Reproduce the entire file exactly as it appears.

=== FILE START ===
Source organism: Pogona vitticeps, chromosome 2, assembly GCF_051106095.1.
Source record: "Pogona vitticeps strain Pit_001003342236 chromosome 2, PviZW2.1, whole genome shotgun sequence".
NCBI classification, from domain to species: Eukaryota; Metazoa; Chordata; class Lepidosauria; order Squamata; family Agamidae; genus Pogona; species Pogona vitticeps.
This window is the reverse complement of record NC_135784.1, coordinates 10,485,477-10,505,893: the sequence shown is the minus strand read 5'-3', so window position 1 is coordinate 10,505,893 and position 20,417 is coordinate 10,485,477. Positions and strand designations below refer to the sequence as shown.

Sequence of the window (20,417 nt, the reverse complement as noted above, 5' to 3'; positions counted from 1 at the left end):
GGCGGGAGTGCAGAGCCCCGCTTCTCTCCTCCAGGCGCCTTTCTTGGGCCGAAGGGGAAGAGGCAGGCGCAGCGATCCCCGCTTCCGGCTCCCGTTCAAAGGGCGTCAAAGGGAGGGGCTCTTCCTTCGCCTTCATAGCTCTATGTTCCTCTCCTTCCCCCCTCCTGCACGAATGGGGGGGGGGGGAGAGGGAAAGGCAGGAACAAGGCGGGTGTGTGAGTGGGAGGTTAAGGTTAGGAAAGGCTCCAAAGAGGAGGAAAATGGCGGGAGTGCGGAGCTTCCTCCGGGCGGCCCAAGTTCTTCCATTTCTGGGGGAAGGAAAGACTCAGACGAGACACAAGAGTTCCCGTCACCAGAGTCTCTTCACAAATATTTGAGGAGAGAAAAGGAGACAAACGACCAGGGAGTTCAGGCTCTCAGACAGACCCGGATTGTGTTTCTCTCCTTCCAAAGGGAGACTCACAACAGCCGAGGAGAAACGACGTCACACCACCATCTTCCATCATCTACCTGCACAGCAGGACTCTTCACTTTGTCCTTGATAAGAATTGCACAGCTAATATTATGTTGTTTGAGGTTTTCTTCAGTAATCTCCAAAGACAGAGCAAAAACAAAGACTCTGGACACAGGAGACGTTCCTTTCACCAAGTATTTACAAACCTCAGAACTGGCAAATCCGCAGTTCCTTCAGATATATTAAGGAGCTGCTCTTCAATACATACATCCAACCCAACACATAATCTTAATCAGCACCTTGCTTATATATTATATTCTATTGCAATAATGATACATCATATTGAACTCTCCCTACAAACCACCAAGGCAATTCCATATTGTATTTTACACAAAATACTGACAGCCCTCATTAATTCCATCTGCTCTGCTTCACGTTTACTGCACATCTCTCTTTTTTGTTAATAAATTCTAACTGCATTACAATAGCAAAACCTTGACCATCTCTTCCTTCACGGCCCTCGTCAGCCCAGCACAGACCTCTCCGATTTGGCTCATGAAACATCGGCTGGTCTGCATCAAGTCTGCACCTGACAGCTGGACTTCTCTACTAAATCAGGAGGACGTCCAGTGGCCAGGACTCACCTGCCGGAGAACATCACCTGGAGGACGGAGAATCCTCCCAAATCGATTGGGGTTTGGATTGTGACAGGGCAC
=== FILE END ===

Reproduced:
Source organism: Pogona vitticeps, chromosome 2, assembly GCF_051106095.1.
Source record: "Pogona vitticeps strain Pit_001003342236 chromosome 2, PviZW2.1, whole genome shotgun sequence".
NCBI classification, from domain to species: Eukaryota; Metazoa; Chordata; class Lepidosauria; order Squamata; family Agamidae; genus Pogona; species Pogona vitticeps.
This window is the reverse complement of record NC_135784.1, coordinates 10,485,477-10,505,893: the sequence shown is the minus strand read 5'-3', so window position 1 is coordinate 10,505,893 and position 20,417 is coordinate 10,485,477. Positions and strand designations below refer to the sequence as shown.

Sequence of the window (20,417 nt, the reverse complement as noted above, 5' to 3'; positions counted from 1 at the left end):
GGCGGGAGTGCAGAGCCCCGCTTCTCTCCTCCAGGCGCCTTTCTTGGGCCGAAGGGGAAGAGGCAGGCGCAGCGATCCCCGCTTCCGGCTCCCGTTCAAAGGGCGTCAAAGGGAGGGGCTCTTCCTTCGCCTTCATAGCTCTATGTTCCTCTCCTTCCCCCCTCCTGCACGAATGGGGGGGGGGGGAGAGGGAAAGGCAGGAACAAGGCGGGTGTGTGAGTGGGAGGTTAAGGTTAGGAAAGGCTCCAAAGAGGAGGAAAATGGCGGGAGTGCGGAGCTTCCTCCGGGCGGCCCAAGTTCTTCCATTTCTGGGGGAAGGAAAGACTCAGACGAGACACAAGAGTTCCCGTCACCAGAGTCTCTTCACAAATATTTGAGGAGAGAAAAGGAGACAAACGACCAGGGAGTTCAGGCTCTCAGACAGACCCGGATTGTGTTTCTCTCCTTCCAAAGGGAGACTCACAACAGCCGAGGAGAAACGACGTCACACCACCATCTTCCATCATCTACCTGCACAGCAGGACTCTTCACTTTGTCCTTGATAAGAATTGCACAGCTAATATTATGTTGTTTGAGGTTTTCTTCAGTAATCTCCAAAGACAGAGCAAAAACAAAGACTCTGGACACAGGAGACGTTCCTTTCACCAAGTATTTACAAACCTCAGAACTGGCAAATCCGCAGTTCCTTCAGATATATTAAGGAGCTGCTCTTCAATACATACATCCAACCCAACACATAATCTTAATCAGCACCTTGCTTATATATTATATTCTATTGCAATAATGATACATCATATTGAACTCTCCCTACAAACCACCAAGGCAATTCCATATTGTATTTTACACAAAATACTGACAGCCCTCATTAATTCCATCTGCTCTGCTTCACGTTTACTGCACATCTCTCTTTTTTGTTAATAAATTCTAACTGCATTACAATAGCAAAACCTTGACCATCTCTTCCTTCACGGCCCTCGTCAGCCCAGCACAGACCTCTCCGATTTGGCTCATGAAACATCGGCTGGTCTGCATCAAGTCTGCACCTGACAGCTGGACTTCTCTACTAAATCAGGAGGACGTCCAGTGGCCAGGACTCACCTGCCGGAGAACATCACCTGGAGGACGGAGAATCCTCCCAAATCGATTGGGGTTTGGATTGTGACAGGGCAC